Moffat Tunnel League v. United States

Decision Date10 April 1933
Docket NumberNo. 499,499
CourtU.S. Supreme Court

Appeal from the District Court of the United States for the District of Delaware.

Mr. Albert L. Vogl, of Denver, Colo., for appellants.

The Attorney General and Mr. Nelson Thomas, of Washington, D.C., for appellees United States and Interstate Commerce Commission.

[Argument of Counsel from page 114 intentionally omitted] Mr. Henry McAllister, of Denver, Colo., for appellee Denver & Rio Grande Western R. Co.

Mr. Justice BUTLER delivered the opinion of the Court.

Appellants brought this suit against the United States, the Interstate Commerce Commission, and the Denver & Rio Grande Western Railroad Company to set aside an order of the Commission made pursuant to 49 U.S.C. § 5(2), 49 USCA § 5(2),1 authorizing that company by stock purchase to acquire control of the Denver & Salt Lake Railway Company, called the Moffat road. The latter, the Moffat Tunnel Improvement District, and the state of Colorado by its Public Utilities Commission, intervened as parties defendant. The grounds of suit alleged in the complaint are that the order is not supported by evidence, and that, because the examiner excluded what plaintiffs assert to be material evidence concerning the effect of such acquisition upon the public interest, the Commission failed to hold a hearing as required by the act. They have now abandoned the first of these contentions. Copies of the report, Denver & S.L. Ry. Co. Control, 170 I.C.C. 4, and the supplemental report and order, 175 I.C.C. 542, together with a narrative of evidence before the Commission, were attached to the complaint.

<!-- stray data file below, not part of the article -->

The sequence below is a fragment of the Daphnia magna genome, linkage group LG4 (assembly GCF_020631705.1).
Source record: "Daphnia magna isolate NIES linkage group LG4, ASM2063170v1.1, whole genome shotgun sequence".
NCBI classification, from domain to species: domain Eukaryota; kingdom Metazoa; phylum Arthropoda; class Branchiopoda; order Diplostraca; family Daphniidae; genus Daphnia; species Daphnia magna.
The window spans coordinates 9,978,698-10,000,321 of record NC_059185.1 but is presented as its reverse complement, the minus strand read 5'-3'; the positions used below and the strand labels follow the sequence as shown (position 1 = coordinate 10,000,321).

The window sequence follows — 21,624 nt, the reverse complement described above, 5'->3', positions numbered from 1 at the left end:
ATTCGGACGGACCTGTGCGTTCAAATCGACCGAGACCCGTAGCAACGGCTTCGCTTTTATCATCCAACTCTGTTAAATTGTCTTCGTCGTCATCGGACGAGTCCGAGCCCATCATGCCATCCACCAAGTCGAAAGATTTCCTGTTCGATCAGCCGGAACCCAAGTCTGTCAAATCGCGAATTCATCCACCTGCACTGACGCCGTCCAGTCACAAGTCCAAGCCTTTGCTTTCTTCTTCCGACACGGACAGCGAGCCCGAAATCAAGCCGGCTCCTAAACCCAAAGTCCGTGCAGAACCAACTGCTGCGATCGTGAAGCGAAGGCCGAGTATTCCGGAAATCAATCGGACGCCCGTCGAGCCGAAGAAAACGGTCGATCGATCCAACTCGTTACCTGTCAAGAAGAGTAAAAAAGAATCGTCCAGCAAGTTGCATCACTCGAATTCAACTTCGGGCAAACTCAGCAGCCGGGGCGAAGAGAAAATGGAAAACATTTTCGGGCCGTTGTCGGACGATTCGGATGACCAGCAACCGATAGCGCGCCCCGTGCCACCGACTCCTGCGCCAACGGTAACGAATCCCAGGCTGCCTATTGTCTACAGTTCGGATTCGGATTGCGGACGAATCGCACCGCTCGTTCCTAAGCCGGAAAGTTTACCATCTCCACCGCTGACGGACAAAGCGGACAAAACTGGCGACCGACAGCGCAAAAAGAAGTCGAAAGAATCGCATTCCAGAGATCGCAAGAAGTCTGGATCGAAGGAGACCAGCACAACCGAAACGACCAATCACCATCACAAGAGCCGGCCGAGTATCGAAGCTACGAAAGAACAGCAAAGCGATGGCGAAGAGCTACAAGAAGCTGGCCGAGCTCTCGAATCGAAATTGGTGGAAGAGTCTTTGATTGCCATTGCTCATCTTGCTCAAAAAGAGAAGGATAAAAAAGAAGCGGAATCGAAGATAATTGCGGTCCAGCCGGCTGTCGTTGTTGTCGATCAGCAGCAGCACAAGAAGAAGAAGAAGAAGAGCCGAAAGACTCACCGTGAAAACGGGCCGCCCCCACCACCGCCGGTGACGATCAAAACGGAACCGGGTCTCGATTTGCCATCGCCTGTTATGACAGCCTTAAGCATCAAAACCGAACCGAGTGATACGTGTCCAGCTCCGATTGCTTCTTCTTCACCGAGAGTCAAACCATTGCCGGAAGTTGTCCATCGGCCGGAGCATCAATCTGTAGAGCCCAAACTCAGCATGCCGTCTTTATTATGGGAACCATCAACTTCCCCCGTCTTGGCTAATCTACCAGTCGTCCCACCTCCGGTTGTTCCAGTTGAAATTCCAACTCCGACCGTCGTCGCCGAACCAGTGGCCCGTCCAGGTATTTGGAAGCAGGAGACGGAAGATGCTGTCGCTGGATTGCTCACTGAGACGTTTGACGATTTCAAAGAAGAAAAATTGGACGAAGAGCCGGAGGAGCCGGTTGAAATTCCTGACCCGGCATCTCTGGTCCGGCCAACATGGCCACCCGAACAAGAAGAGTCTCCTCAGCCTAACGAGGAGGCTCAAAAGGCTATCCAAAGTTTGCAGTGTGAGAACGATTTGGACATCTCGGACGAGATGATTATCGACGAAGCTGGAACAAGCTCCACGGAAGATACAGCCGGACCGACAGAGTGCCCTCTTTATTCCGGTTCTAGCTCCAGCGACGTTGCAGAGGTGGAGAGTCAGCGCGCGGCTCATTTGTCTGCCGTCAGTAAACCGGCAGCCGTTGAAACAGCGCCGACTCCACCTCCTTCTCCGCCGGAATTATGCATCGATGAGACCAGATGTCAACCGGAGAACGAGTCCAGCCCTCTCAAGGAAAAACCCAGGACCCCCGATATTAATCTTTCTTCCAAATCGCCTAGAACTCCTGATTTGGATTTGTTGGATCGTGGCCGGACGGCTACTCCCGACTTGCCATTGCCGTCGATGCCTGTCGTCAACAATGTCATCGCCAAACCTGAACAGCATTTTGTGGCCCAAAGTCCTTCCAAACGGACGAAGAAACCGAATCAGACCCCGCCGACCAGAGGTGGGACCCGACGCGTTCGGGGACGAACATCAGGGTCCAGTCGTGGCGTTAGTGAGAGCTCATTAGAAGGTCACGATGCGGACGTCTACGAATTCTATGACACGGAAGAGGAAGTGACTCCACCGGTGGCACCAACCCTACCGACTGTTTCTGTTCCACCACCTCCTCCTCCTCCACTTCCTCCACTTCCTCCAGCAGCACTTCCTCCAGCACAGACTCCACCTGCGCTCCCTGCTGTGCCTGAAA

All the defendants prayed that the suit be dismissed. In substance they maintained that neither plaintiff is a legal entity or has capacity to maintain this suit on its own behalf or as representative of others, and that neither was a party in interest before the Commission or has any pecuniary, property, or legal right or interest injuriously affected or threatened by the order.

Plaintiffs applied to the court, consisting of three judges, for a temporary injunction. The motions to dismiss were submitted at the same time. The court held that plaintiffs failed to show that they had a right to maintain the suit. But, conceiving that on review dismissal on that ground might be deemed not sufficient finally to dispose of the litigation, it also passed upon the merits. Decree was entered accordingly. (D.C.) 59 F.(2d) 760.

The Rio Grande was built between 1871 and 1890. Its main line between Denver and Ogden, 782 miles, follows a circuitous and difficult route through mountainous country. It extends from Denver, a mile above sea level, southerly 120 miles to Pueblo, where the elevation is 4,668 feet, thence westerly, northerly, southwesterly, and northwesterly to Ogden. It rises to 10,240 feet over the continental divide at Tennessee Pass east of Dotsero, and descends to a level of 4,583 at Grand Junction, and 4,293 at Ogden. This line constitutes an important stretch for through transportation, via St. Louis and Chicago, between Pacific Coast points and the East. But as to traffic to or from the west originating at, destined to, or passing through, Denver, the Rio Grande is at a great disadvantage because of its circuitous route between Pueblo and Dotsero.